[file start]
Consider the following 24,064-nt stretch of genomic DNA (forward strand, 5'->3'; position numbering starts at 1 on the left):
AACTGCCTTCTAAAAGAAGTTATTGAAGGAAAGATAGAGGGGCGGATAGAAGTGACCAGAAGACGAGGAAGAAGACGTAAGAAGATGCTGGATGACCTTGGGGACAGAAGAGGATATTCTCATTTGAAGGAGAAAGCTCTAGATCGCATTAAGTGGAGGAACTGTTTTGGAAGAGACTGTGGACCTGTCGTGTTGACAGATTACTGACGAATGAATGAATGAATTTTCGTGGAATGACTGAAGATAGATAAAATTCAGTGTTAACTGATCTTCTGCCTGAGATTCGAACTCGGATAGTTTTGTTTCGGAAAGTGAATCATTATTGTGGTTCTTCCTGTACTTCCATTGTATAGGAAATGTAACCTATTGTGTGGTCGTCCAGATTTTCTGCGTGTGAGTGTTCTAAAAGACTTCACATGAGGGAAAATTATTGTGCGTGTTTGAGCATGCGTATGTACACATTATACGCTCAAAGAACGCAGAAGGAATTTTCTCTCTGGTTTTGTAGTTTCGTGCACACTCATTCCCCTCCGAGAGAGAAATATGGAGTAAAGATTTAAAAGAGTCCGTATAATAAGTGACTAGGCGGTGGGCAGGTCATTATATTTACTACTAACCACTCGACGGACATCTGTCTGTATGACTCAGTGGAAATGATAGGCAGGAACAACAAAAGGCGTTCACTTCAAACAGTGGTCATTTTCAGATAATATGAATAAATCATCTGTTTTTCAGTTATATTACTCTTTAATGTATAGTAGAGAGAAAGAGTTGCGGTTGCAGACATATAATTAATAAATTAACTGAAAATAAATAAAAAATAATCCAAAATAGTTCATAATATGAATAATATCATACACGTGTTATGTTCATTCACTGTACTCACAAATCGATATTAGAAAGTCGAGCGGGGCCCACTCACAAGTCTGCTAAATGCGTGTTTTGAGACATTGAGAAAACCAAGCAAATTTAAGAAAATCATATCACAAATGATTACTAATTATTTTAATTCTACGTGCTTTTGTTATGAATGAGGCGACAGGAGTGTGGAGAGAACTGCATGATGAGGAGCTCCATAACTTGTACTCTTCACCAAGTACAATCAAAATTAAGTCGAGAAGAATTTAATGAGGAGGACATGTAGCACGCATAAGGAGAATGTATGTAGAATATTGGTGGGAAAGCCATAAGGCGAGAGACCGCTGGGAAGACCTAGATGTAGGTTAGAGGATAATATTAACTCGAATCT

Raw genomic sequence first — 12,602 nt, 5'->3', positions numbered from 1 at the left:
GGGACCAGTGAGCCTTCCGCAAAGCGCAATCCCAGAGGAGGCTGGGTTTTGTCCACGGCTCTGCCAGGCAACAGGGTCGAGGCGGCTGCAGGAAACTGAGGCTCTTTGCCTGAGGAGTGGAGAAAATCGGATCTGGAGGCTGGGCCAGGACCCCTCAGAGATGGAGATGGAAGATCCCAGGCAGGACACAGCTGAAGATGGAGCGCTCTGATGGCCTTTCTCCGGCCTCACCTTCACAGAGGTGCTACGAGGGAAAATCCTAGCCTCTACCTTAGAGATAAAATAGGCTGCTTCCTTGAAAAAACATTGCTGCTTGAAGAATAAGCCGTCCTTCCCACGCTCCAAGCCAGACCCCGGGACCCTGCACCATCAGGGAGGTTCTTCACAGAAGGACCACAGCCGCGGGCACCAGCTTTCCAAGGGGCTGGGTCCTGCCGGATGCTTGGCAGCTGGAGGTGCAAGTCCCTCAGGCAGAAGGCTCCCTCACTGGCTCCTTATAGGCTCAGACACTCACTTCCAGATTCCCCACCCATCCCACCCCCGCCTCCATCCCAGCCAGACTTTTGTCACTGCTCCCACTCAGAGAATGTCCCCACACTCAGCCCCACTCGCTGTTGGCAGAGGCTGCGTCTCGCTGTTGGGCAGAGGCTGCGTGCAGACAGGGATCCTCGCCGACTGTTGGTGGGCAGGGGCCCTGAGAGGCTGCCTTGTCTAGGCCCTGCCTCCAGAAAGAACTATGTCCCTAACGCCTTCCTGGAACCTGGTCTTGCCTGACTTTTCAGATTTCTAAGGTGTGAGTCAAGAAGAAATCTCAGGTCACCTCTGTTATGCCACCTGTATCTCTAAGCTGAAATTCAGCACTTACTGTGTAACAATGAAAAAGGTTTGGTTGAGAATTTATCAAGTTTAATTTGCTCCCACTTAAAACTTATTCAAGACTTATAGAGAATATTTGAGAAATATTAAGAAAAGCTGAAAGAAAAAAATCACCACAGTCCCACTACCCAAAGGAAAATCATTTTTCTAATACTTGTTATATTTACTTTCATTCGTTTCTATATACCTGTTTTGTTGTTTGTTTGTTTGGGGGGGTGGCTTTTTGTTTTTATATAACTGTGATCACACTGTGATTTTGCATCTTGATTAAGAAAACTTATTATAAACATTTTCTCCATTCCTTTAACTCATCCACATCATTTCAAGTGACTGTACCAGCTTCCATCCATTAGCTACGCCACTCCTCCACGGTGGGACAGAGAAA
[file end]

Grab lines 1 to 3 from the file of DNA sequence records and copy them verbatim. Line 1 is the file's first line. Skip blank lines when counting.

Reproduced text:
Consider the following 24,064-nt stretch of genomic DNA (forward strand, 5'->3'; position numbering starts at 1 on the left):
AACTGCCTTCTAAAAGAAGTTATTGAAGGAAAGATAGAGGGGCGGATAGAAGTGACCAGAAGACGAGGAAGAAGACGTAAGAAGATGCTGGATGACCTTGGGGACAGAAGAGGATATTCTCATTTGAAGGAGAAAGCTCTAGATCGCATTAAGTGGAGGAACTGTTTTGGAAGAGACTGTGGACCTGTCGTGTTGACAGATTACTGACGAATGAATGAATGAATTTTCGTGGAATGACTGAAGATAGATAAAATTCAGTGTTAACTGATCTTCTGCCTGAGATTCGAACTCGGATAGTTTTGTTTCGGAAAGTGAATCATTATTGTGGTTCTTCCTGTACTTCCATTGTATAGGAAATGTAACCTATTGTGTGGTCGTCCAGATTTTCTGCGTGTGAGTGTTCTAAAAGACTTCACATGAGGGAAAATTATTGTGCGTGTTTGAGCATGCGTATGTACACATTATACGCTCAAAGAACGCAGAAGGAATTTTCTCTCTGGTTTTGTAGTTTCGTGCACACTCATTCCCCTCCGAGAGAGAAATATGGAGTAAAGATTTAAAAGAGTCCGTATAATAAGTGACTAGGCGGTGGGCAGGTCATTATATTTACTACTAACCACTCGACGGACATCTGTCTGTATGACTCAGTGGAAATGATAGGCAGGAACAACAAAAGGCGTTCACTTCAAACAGTGGTCATTTTCAGATAATATGAATAAATCATCTGTTTTTCAGTTATATTACTCTTTAATGTATAGTAGAGAGAAAGAGTTGCGGTTGCAGACATATAATTAATAAATTAACTGAAAATAAATAAAAAATAATCCAAAATAGTTCATAATATGAATAATATCATACACGTGTTATGTTCATTCACTGTACTCACAAATCGATATTAGAAAGTCGAGCGGGGCCCACTCACAAGTCTGCTAAATGCGTGTTTTGAGACATTGAGAAAACCAAGCAAATTTAAGAAAATCATATCACAAATGATTACTAATTATTTTAATTCTACGTGCTTTTGTTATGAATGAGGCGACAGGAGTGTGGAGAGAACTGCATGATGAGGAGCTCCATAACTTGTACTCTTCACCAAGTACAATCAAAATTAAGTCGAGAAGAATTTAATGAGGAGGACATGTAGCACGCATAAGGAGAATGTATGTAGAATATTGGTGGGAAAGCCATAAGGCGAGAGACCGCTGGGAAGACCTAGATGTAGGTTAGAGGATAATATTAACTCGAATCT

Raw genomic sequence first — 12,602 nt, 5'->3', positions numbered from 1 at the left: